Let’s Think Critically… (Chapter 3)

Today’s topic is logical consistency. A statement that is inconsistent has a set of statements that either contains or implies a contradiction. If two statements can be true at the same time, they are consistent.

To explain this concept, let’s look at an article about the recent national phenomenon, Balloon Boy. I will be referring to this article, which discuss whether or not the whole thing was a hoax. Which is exactly what I was wondering! I mean he was missing for a long time and then showed up in his house???! Let’s read on to find out.

The first two sentences are consistent. “Cops want to question balloon boy Falcon Heene and his publicity-hungry parents again.” And “Under pressure from skeptics who smell a hoax, a Colorado sherriff announced Friday that he wants to reinterview the 6-year-old boy who riveted the nation in a runaway balloon drama.”

These two sentences seem to be inconsistent. “We believe, at this time, this was not a hoax,” said Alderden. “In light of the boy’s statement, we want to reinterview them and put this to rest.”

Alderden was referring to a CNN interview – after Falcon was found Thursday – in which the boy said he didn’t reveal where he was hiding because his dad told him, “We did this for a show.””

Let’s run a consistency analysis on them to find out!

(from page 39 in Hoaglund) Step 1. Write down seperately the statements or clauses that seem to be suspicious. (Check!)… (Above)

Step 2. Compare the statements to see whether any of them are contradictory. (There are no contradictory statements.)

Step. 3. Draw out those implications of the statements that seem promising for the analysis.

“We believe, at this time, this was not a hoax”: implies that they believe it was an honest mistake.

“the boy said he didn’t reveal where he was hiding because his dad told him, “We did this for a show.””: implies that the family did it for the publicity– NOT an honest mistake.

Step 4. Because the police are simply saying what they believe, the two statements can both be true at the same time. They just send a mixed message.

These two statements seem to be contradictory: “Alderden said that if Richard Heene concocted a publicity stunt, the most he could be charged with is making a false report – a misdemeanor.” and “If this turns out to be a false report we would seek restitution,” said the sheriff. That means Richard Heene could wind up shelling out over $20,000, sources said.”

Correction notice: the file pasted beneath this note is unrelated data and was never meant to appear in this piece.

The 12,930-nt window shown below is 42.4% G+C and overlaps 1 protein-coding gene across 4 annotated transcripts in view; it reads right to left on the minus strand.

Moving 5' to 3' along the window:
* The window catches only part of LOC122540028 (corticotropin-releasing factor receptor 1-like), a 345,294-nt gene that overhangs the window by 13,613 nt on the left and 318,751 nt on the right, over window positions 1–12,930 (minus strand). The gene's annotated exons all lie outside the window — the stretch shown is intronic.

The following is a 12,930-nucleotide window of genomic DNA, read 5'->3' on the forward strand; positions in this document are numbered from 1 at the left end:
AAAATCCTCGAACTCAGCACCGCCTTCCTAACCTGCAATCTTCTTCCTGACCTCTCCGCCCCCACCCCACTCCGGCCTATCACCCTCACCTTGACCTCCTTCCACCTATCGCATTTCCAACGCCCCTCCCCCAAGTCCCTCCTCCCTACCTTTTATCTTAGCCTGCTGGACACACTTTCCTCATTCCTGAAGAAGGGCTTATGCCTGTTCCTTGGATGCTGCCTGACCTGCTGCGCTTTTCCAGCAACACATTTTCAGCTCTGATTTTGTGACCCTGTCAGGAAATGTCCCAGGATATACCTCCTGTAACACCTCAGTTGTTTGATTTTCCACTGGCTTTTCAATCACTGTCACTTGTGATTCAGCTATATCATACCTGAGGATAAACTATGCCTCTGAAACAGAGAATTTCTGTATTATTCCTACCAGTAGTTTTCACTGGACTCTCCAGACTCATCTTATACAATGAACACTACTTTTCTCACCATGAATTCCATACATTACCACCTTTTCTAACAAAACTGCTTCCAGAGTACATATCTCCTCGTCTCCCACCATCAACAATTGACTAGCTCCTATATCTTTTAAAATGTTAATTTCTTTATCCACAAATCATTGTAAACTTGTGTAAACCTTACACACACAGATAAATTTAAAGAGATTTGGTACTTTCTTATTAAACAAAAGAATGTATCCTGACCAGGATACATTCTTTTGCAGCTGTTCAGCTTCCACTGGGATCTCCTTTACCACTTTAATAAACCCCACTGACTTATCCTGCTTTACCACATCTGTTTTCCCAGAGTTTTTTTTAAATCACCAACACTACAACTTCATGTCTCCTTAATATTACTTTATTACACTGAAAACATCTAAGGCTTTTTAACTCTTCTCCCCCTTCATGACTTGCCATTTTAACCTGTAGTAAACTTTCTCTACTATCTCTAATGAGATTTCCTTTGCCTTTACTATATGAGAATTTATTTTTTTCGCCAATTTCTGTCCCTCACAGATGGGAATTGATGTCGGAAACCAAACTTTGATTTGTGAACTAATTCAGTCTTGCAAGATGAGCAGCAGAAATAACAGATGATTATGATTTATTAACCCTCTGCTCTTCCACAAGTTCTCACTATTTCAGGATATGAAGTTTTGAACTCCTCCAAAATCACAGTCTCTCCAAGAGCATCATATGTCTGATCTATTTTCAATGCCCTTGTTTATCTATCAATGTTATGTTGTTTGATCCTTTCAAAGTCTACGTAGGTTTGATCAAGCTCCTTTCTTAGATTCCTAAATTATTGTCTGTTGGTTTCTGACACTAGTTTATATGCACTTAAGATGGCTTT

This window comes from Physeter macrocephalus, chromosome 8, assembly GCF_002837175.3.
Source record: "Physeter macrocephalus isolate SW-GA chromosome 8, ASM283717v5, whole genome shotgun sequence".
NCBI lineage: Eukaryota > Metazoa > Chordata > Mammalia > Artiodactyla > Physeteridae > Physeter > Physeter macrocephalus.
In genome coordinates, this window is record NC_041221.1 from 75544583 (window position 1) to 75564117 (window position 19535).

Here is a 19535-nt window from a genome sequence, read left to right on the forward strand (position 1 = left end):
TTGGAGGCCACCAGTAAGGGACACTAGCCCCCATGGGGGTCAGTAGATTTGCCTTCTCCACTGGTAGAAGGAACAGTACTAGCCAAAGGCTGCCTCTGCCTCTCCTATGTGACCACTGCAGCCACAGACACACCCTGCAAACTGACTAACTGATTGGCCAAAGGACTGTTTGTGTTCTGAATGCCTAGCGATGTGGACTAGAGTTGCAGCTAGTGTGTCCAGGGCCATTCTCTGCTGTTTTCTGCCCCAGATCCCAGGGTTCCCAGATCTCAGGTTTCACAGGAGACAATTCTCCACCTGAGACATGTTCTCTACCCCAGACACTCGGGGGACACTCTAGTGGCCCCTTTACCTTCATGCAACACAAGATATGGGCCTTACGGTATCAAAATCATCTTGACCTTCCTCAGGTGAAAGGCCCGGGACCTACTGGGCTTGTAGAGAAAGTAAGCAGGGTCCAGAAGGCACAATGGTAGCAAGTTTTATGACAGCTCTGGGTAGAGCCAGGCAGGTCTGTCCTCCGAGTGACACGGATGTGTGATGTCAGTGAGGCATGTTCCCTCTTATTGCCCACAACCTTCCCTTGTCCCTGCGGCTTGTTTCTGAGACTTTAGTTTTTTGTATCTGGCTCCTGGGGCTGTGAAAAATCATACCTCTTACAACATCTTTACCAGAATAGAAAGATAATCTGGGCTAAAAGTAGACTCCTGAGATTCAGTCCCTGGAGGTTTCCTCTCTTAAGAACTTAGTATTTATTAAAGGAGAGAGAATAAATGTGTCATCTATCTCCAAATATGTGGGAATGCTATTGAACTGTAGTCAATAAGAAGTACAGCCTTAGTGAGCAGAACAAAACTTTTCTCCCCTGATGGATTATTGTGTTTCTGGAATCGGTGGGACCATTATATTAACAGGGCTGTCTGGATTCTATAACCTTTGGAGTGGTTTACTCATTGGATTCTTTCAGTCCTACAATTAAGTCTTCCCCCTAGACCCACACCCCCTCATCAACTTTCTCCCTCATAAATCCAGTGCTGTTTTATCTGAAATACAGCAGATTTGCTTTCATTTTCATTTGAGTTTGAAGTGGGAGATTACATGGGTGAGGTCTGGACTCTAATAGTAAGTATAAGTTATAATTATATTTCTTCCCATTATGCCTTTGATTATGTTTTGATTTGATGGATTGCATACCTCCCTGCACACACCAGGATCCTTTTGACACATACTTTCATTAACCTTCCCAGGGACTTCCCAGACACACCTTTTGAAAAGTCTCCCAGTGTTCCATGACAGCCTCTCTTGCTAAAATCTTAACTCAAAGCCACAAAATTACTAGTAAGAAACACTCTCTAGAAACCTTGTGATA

The statements are contradictory because by saying the MOST he could be charged with would be a misdemeanor, you are discounting the hefty fines that will be placed on top of that.

Next, let’s talk about assumptions. In everyday vernacular, we are told never to assume because it makes an ass out of you and me. However, in philosophy, we learn that assumptions are impossible to function without. First, Hoaglund distinguishes between logical assumptions– “statements that must be true in order for some other statements to be true, or in order for some other discourse to be used appropriately (51)”– and hypothetical assumptions– statements we take to be true because of a lack of better information.

For our discussion of assumptions, let’s use this article.

“A strange halo cloud over Moscow had many in the Russian capital expecting a close encounter last Wednesday.” A logical assumption of this sentence is that there was an unusual halo cloud over Moscow. This may seem overly simple– is that really an assumption!? Yessir, it is! It’s a statement that must be true in order for the whole sentence to be true. A hypothetical assumption of this sentence is that many people thought that this cloud was somehow related to aliens (detonated by the words ‘close encounter’).

This statement is one that people may pull ‘assumptions’ from which are not actual philosophical assumptions. “It’s a purely optical effect, even if a spectacular one. You can see really strange things if you watch the clouds regularly,” weather officials told Russia’s Vesti 24.” One may assume that this statement was said just to cover up an alien landing that the government was trying to keep under wraps. Believe it or not, this is NOT a logical assumption (or a hypothetical one, for that matter). Another assumption one may draw from this statement is that the weather officials have spent a lot of time watching clouds. This seems to be a logical assumption. After all, they’re weather officials. However, this statement does not have to be true in order for the other statement to be true. They could just be speaking from a general knowledge of how the world works.

Okay, well that’s all for today. Hopefully we all had fun and learned something along the way.


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